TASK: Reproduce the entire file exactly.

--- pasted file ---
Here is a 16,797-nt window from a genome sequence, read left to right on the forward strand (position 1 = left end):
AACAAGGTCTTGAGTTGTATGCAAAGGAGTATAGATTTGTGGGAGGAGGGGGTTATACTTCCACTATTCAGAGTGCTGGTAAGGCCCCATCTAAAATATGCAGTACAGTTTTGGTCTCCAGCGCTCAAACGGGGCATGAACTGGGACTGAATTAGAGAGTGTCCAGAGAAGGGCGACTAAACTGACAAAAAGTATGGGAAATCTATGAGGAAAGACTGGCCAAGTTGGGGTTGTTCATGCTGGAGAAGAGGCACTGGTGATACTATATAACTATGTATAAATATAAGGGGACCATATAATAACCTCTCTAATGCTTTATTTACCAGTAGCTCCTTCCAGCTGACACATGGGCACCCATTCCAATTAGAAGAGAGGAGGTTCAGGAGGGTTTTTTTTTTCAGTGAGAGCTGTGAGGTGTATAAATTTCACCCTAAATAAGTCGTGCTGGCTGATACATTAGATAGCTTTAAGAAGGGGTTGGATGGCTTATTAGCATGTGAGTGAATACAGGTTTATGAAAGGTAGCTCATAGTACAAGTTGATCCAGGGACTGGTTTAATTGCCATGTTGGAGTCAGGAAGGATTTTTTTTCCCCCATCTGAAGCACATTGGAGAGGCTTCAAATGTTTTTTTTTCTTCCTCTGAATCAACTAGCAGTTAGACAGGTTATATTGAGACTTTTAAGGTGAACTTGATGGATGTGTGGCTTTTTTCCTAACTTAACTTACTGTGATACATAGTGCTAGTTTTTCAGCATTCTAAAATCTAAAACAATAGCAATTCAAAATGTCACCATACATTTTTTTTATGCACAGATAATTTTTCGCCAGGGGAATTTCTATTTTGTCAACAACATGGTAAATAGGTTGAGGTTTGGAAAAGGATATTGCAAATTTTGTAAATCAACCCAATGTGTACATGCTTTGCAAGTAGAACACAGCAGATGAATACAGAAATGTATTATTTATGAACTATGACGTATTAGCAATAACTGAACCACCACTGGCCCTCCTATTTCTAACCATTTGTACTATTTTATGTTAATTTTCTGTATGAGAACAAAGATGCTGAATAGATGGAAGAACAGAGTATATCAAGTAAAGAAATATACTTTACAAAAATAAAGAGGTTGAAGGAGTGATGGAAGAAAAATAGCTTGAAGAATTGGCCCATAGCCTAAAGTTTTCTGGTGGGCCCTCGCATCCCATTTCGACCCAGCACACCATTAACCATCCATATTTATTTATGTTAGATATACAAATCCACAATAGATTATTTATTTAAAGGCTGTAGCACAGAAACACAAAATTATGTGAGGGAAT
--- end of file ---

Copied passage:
Here is a 16,797-nt window from a genome sequence, read left to right on the forward strand (position 1 = left end):
AACAAGGTCTTGAGTTGTATGCAAAGGAGTATAGATTTGTGGGAGGAGGGGGTTATACTTCCACTATTCAGAGTGCTGGTAAGGCCCCATCTAAAATATGCAGTACAGTTTTGGTCTCCAGCGCTCAAACGGGGCATGAACTGGGACTGAATTAGAGAGTGTCCAGAGAAGGGCGACTAAACTGACAAAAAGTATGGGAAATCTATGAGGAAAGACTGGCCAAGTTGGGGTTGTTCATGCTGGAGAAGAGGCACTGGTGATACTATATAACTATGTATAAATATAAGGGGACCATATAATAACCTCTCTAATGCTTTATTTACCAGTAGCTCCTTCCAGCTGACACATGGGCACCCATTCCAATTAGAAGAGAGGAGGTTCAGGAGGGTTTTTTTTTTCAGTGAGAGCTGTGAGGTGTATAAATTTCACCCTAAATAAGTCGTGCTGGCTGATACATTAGATAGCTTTAAGAAGGGGTTGGATGGCTTATTAGCATGTGAGTGAATACAGGTTTATGAAAGGTAGCTCATAGTACAAGTTGATCCAGGGACTGGTTTAATTGCCATGTTGGAGTCAGGAAGGATTTTTTTTCCCCCATCTGAAGCACATTGGAGAGGCTTCAAATGTTTTTTTTTCTTCCTCTGAATCAACTAGCAGTTAGACAGGTTATATTGAGACTTTTAAGGTGAACTTGATGGATGTGTGGCTTTTTTCCTAACTTAACTTACTGTGATACATAGTGCTAGTTTTTCAGCATTCTAAAATCTAAAACAATAGCAATTCAAAATGTCACCATACATTTTTTTTATGCACAGATAATTTTTCGCCAGGGGAATTTCTATTTTGTCAACAACATGGTAAATAGGTTGAGGTTTGGAAAAGGATATTGCAAATTTTGTAAATCAACCCAATGTGTACATGCTTTGCAAGTAGAACACAGCAGATGAATACAGAAATGTATTATTTATGAACTATGACGTATTAGCAATAACTGAACCACCACTGGCCCTCCTATTTCTAACCATTTGTACTATTTTATGTTAATTTTCTGTATGAGAACAAAGATGCTGAATAGATGGAAGAACAGAGTATATCAAGTAAAGAAATATACTTTACAAAAATAAAGAGGTTGAAGGAGTGATGGAAGAAAAATAGCTTGAAGAATTGGCCCATAGCCTAAAGTTTTCTGGTGGGCCCTCGCATCCCATTTCGACCCAGCACACCATTAACCATCCATATTTATTTATGTTAGATATACAAATCCACAATAGATTATTTATTTAAAGGCTGTAGCACAGAAACACAAAATTATGTGAGGGAAT